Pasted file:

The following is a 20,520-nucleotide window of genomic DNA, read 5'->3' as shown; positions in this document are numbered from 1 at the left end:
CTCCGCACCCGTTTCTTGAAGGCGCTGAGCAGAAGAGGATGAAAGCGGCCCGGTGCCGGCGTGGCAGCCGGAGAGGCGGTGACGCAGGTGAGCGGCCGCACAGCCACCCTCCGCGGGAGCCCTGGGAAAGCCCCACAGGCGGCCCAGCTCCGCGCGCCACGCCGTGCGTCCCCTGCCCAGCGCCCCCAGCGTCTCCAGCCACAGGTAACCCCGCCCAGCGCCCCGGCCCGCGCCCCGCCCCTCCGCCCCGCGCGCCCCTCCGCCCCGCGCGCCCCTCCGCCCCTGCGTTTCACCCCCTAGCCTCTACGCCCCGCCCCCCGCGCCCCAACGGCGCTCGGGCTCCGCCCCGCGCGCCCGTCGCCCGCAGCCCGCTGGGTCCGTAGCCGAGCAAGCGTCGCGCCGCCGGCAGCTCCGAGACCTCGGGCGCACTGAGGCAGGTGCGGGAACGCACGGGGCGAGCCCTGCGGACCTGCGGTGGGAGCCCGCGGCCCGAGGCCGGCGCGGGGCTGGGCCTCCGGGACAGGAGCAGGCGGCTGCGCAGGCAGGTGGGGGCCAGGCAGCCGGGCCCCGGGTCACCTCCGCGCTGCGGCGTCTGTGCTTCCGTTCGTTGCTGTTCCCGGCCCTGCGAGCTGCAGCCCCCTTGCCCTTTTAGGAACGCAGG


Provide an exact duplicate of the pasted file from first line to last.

The following is a 20,520-nucleotide window of genomic DNA, read 5'->3' as shown; positions in this document are numbered from 1 at the left end:
CTCCGCACCCGTTTCTTGAAGGCGCTGAGCAGAAGAGGATGAAAGCGGCCCGGTGCCGGCGTGGCAGCCGGAGAGGCGGTGACGCAGGTGAGCGGCCGCACAGCCACCCTCCGCGGGAGCCCTGGGAAAGCCCCACAGGCGGCCCAGCTCCGCGCGCCACGCCGTGCGTCCCCTGCCCAGCGCCCCCAGCGTCTCCAGCCACAGGTAACCCCGCCCAGCGCCCCGGCCCGCGCCCCGCCCCTCCGCCCCGCGCGCCCCTCCGCCCCGCGCGCCCCTCCGCCCCTGCGTTTCACCCCCTAGCCTCTACGCCCCGCCCCCCGCGCCCCAACGGCGCTCGGGCTCCGCCCCGCGCGCCCGTCGCCCGCAGCCCGCTGGGTCCGTAGCCGAGCAAGCGTCGCGCCGCCGGCAGCTCCGAGACCTCGGGCGCACTGAGGCAGGTGCGGGAACGCACGGGGCGAGCCCTGCGGACCTGCGGTGGGAGCCCGCGGCCCGAGGCCGGCGCGGGGCTGGGCCTCCGGGACAGGAGCAGGCGGCTGCGCAGGCAGGTGGGGGCCAGGCAGCCGGGCCCCGGGTCACCTCCGCGCTGCGGCGTCTGTGCTTCCGTTCGTTGCTGTTCCCGGCCCTGCGAGCTGCAGCCCCCTTGCCCTTTTAGGAACGCAGG